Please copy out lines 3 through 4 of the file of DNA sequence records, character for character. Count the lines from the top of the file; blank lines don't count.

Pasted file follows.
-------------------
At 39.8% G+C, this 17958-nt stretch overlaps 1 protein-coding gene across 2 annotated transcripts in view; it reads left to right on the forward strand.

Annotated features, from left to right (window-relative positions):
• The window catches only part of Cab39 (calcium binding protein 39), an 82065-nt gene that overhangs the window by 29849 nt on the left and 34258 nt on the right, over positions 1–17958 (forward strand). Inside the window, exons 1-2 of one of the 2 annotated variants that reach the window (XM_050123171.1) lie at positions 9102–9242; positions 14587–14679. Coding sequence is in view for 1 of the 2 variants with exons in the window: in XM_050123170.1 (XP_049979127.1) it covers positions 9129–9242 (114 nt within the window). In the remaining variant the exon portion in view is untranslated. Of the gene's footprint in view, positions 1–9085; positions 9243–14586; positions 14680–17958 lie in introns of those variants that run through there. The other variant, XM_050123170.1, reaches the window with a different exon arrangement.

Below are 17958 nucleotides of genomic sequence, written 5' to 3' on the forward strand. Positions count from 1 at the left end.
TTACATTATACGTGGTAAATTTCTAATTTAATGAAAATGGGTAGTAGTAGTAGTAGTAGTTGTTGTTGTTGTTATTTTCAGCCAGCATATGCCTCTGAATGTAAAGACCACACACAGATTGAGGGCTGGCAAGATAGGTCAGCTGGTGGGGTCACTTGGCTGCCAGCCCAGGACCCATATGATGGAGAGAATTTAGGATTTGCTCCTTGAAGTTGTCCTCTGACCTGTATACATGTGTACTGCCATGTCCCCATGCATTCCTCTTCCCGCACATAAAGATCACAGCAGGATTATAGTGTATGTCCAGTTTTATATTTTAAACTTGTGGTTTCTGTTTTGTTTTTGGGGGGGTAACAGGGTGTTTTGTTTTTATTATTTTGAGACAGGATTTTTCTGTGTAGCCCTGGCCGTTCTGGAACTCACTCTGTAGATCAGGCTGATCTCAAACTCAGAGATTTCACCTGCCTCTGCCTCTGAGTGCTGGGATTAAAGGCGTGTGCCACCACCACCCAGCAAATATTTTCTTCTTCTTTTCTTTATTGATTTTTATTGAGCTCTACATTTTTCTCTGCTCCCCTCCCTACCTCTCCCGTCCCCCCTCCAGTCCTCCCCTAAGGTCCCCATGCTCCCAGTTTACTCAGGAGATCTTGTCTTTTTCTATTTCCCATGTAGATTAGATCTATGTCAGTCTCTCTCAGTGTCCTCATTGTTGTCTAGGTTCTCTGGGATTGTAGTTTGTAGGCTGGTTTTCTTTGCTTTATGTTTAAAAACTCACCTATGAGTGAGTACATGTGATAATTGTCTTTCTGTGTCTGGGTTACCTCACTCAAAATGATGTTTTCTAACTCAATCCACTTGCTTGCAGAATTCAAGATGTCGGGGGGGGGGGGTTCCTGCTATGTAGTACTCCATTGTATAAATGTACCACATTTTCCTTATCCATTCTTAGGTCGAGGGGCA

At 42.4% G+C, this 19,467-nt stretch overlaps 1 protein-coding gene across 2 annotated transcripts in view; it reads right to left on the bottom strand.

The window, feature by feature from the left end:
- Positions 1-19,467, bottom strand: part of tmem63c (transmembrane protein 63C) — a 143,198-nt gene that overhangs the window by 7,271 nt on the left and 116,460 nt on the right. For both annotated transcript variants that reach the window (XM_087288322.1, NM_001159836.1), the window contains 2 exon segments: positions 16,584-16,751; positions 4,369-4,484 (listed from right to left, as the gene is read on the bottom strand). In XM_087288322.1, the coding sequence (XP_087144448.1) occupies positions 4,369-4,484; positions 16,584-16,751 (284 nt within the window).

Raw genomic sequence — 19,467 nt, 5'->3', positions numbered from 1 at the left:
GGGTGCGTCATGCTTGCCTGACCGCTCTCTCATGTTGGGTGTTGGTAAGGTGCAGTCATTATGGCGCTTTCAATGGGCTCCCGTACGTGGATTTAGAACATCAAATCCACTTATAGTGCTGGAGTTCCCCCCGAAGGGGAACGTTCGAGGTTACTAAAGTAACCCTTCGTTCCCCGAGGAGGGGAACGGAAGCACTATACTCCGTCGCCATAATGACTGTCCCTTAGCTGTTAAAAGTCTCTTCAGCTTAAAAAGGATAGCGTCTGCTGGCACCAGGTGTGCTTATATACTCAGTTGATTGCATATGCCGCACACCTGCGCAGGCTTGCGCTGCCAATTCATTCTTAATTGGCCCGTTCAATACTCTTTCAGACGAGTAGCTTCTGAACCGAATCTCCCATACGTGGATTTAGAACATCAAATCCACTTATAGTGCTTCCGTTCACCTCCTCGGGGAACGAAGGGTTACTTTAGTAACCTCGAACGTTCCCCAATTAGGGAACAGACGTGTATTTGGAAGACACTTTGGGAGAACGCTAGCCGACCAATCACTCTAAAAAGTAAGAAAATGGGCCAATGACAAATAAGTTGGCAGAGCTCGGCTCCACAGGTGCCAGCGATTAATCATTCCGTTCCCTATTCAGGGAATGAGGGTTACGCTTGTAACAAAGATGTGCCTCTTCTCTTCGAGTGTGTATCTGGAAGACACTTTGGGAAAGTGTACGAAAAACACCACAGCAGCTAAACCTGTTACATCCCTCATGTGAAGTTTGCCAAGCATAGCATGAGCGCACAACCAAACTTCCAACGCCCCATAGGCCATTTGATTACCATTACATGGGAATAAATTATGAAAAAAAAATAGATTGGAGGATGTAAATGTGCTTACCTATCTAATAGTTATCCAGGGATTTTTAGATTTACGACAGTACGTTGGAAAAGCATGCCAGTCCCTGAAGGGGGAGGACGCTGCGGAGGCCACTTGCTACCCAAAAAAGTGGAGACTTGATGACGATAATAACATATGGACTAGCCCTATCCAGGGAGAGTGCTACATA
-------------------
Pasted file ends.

• The window catches only part of Cab39 (calcium binding protein 39), an 82065-nt gene that overhangs the window by 29849 nt on the left and 34258 nt on the right, over positions 1–17958 (forward strand). Inside the window, exons 1-2 of one of the 2 annotated variants that reach the window (XM_050123171.1) lie at positions 9102–9242; positions 14587–14679. Coding sequence is in view for 1 of the 2 variants with exons in the window: in XM_050123170.1 (XP_049979127.1) it covers positions 9129–9242 (114 nt within the window). In the remaining variant the exon portion in view is untranslated. Of the gene's footprint in view, positions 1–9085; positions 9243–14586; positions 14680–17958 lie in introns of those variants that run through there. The other variant, XM_050123170.1, reaches the window with a different exon arrangement.

Below are 17958 nucleotides of genomic sequence, written 5' to 3' on the forward strand. Positions count from 1 at the left end.